remarks on the gospel according to judas

By Fr. Paul Mankowski, S.J. (articles ) | Mar 21, 2007

A week ago, we Jesuits of the Pontifical Biblical Institute were informed in the course of a regular community meeting that our main lecture hall would be in use on March 20 at the request of a former faculty member (Salesian Father Frank Moloney) for the public launch of a novel he had co-authored with Jeffrey Archer. The Rector apologized in advance for any inconvenience caused by the event itself and for any ructions provoked by attendant publicity.

That publicity -- both before and after the event -- gave rise to lurid headlines ("Pope Gives Blessing to Gospel of Jeffrey Archer") and to nonsense of other kinds as well. Here's the lede from the Times of London:

Jesus never turned water into wine, He did not walk on the water and He never calmed the storm on the Sea of Galilee, according to a new 'Gospel' published today with Vatican approval and co-authored by Jeffrey Archer.

The following points are offered in correction of errors of fact, emphasis, or interpretation given in the English-speaking media:

  • The Pope did not "bless" the Archer-Moloney novel.
  • The Pontifical Biblical Institute provided the bottled water at the speaker's rostrum for the Archer-Moloney press conference. Its scholars had nothing whatever to do with the book's content.
  • The Archer-Moloney novel was not "published with Vatican approval."
  • No biblical scholar, including my former colleague Fr. Frank Moloney, believes Fr. Frank Moloney to be "the world's greatest living biblical scholar."
  • Fr. Moloney is not "one of the Pope's top theological advisers."
  • The International Theological Commission, of which Fr. Moloney was a member, enjoys the same level of teaching authority as the Philatelic Office of the Holy See -- that's to say: zero.
  • The teaching of the dogmatic constitution Dei Verbum §11 has not been abrogated.

In crudely commercial terms, the authors' choice of Rome as a launch-site and their promiscuous use of the words "Vatican" and "Pontifical" in their promotional efforts was a shrewd move. Hype apart, though, the notion that biblical scholarship or Church teaching has been advanced by the novel is unwarranted.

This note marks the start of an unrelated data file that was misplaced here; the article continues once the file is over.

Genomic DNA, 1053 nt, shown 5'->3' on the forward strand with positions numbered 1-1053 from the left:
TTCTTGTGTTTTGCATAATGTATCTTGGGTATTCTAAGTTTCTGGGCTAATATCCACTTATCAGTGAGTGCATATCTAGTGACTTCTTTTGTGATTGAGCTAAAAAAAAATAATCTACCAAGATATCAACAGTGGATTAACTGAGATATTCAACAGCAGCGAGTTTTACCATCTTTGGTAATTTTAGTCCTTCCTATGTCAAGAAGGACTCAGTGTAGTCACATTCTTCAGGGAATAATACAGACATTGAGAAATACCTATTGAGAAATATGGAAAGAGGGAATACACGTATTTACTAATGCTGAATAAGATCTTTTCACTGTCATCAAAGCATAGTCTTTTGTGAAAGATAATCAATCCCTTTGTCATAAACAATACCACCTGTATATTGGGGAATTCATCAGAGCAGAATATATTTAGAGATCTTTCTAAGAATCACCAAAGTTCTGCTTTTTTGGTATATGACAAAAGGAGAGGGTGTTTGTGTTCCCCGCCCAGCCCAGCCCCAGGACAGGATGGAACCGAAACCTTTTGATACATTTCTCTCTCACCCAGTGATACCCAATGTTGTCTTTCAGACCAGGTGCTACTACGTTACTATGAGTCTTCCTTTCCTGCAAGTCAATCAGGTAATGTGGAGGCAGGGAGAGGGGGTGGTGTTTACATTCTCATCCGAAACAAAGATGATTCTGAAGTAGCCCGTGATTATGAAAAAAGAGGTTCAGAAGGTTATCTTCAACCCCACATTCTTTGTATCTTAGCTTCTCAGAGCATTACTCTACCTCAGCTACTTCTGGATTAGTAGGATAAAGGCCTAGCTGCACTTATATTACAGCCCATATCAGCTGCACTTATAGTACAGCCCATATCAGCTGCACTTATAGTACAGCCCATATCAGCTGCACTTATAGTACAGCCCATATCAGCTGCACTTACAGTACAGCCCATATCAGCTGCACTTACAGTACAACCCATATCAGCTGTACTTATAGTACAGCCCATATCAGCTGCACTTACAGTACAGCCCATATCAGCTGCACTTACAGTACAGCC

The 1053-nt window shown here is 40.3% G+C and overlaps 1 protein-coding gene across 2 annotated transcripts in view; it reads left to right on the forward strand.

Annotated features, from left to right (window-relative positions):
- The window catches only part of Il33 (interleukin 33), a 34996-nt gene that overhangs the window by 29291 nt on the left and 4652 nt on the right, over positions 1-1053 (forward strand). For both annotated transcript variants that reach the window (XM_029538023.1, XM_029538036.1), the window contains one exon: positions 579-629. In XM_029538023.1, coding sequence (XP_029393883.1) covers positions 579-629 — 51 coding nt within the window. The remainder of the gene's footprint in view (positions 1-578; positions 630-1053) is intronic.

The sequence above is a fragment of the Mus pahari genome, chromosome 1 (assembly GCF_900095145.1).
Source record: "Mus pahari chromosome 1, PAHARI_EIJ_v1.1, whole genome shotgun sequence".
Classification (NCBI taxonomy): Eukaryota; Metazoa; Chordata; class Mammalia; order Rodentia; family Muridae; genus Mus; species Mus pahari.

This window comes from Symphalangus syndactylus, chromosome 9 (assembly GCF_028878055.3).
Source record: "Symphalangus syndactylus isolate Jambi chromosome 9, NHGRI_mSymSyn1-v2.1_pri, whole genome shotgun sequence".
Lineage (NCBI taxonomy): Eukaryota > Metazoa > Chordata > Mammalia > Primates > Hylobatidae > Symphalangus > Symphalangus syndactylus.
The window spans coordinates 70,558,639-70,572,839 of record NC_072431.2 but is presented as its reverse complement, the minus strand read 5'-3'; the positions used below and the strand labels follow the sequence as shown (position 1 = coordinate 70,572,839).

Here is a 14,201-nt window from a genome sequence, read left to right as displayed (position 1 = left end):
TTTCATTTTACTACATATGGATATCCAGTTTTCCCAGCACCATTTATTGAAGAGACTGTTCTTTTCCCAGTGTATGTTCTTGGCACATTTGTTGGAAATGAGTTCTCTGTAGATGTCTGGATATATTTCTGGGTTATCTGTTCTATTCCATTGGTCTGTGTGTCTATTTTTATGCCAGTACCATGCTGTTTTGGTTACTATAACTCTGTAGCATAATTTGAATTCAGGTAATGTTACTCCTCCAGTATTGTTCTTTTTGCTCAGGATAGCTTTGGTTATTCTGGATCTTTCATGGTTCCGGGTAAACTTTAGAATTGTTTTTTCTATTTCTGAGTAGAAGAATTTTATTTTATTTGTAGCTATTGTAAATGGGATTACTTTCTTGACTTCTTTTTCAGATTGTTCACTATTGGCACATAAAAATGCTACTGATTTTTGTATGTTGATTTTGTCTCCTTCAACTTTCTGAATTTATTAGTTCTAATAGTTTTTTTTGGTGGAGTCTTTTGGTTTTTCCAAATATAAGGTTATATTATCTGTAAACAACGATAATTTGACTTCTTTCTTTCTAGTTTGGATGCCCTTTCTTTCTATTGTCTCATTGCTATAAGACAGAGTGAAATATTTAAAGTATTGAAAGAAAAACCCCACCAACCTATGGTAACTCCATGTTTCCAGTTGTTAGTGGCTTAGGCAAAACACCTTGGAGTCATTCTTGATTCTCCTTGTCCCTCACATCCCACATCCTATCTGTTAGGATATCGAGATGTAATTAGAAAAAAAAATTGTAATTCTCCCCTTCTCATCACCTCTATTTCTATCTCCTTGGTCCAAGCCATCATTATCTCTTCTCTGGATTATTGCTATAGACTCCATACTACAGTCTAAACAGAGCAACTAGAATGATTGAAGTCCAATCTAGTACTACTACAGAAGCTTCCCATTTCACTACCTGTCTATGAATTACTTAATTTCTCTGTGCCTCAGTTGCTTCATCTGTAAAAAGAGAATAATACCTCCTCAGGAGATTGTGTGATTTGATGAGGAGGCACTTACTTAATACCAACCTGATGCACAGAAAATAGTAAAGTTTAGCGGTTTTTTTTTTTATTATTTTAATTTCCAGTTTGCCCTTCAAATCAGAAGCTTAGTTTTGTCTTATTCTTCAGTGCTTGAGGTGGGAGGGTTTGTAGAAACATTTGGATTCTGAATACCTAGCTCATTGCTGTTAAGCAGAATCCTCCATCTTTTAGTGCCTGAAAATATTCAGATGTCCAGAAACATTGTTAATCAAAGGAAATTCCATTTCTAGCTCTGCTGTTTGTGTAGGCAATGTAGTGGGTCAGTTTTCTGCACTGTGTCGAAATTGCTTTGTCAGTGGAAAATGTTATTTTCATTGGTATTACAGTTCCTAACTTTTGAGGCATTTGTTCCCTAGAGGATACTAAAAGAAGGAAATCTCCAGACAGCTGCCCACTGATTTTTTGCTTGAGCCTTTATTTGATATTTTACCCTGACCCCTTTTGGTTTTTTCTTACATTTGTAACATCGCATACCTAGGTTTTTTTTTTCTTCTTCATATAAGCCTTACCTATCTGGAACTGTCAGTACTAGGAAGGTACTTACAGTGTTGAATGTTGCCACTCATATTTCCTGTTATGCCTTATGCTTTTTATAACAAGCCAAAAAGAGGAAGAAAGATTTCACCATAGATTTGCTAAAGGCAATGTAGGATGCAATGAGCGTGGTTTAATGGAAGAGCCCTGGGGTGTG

Father Moloney's insistence that certain miracles of Jesus recorded in the Gospels never really took place is a stance not compatible with Catholic orthodoxy (see Dei Verbum §19), though many heterodox scholars hold similar views. Nor are his judgments doubtful on purely fideistic grounds. The methodology he invokes to reject such miracles is the flimsiest of all critical tools for adjudicating claims of historicity, for the reason that there is almost never a way such a claim can be falsified. It's a game that almost anyone can play because almost no one can find a way to lose.

Take Moloney's assurance that Jesus didn't turn water into wine at Cana. The Gospel of John (2:11) says this was the first semeion that Jesus performed. But semeion is a Greek word meaning, "the kind of thing invisible to historians using a form-critical or source-critical method." In terms of epistemic cash value, Moloney's claim is vacuous. You report that there are no black swans on your radar scope? Fine. I believe you. But that tells me nothing about the existence or non-existence of black swans, because they're not the kind of thing a radar set is designed to detect.

I am not suggesting that source criticism or form criticism are not valuable tools in biblical studies or that the scholars that employ them cannot be first-rate critics. But the connections they make are connections that obtain between texts, and they are useless for telling us whether something reported in a given text really happened or not. What results in fact is that scholars with an axe to grind insinuate their philosophical premises into the critical hat while our eyes are elsewhere and -- presto! -- pull out historical/existential conclusions to dangle before us. It's the kind of magic act that rewards the rhetorical skill and (most of all) the pedagogic self-confidence of the performer.

There's an amusing example of the stunt in this video of an interview with Jeffery Archer conducted by a Times journalist named Ruth Gledhill. Archer recounts to Gledhill how Moloney bowled him over by his insistence that Jesus "never did" walk on water, etc. Archer never suggests there was a reasoned chain of argument, he merely mentions Moloney's knowledge of the ancient languages and admits to despair about knowing when the Gospel accounts are true: "You have to be as clever as Frank," he says, "to know when they are and when they aren't."

That admission is tantamount to saying that truth is irrelevant to the Bible, since only a fraction of Christians could ever be so endowed as to make the critical distinctions. But I'm not convinced the situation is as bad as all that. Someone with reason to know once remarked that many things revealed to mere children are hidden from the clever. In the same interview, Archer relates Moloney's dissatisfaction with the King James translation (!) of the line "God moves in a mysterious way his wonders to perform" -- whence it's radiantly clear that neither the priest nor the novelist is aware that the verse belongs not to the Bible but to a famous hymn by William Cowper (1774). Can I do you an Aramaic Vorlage for that, milord?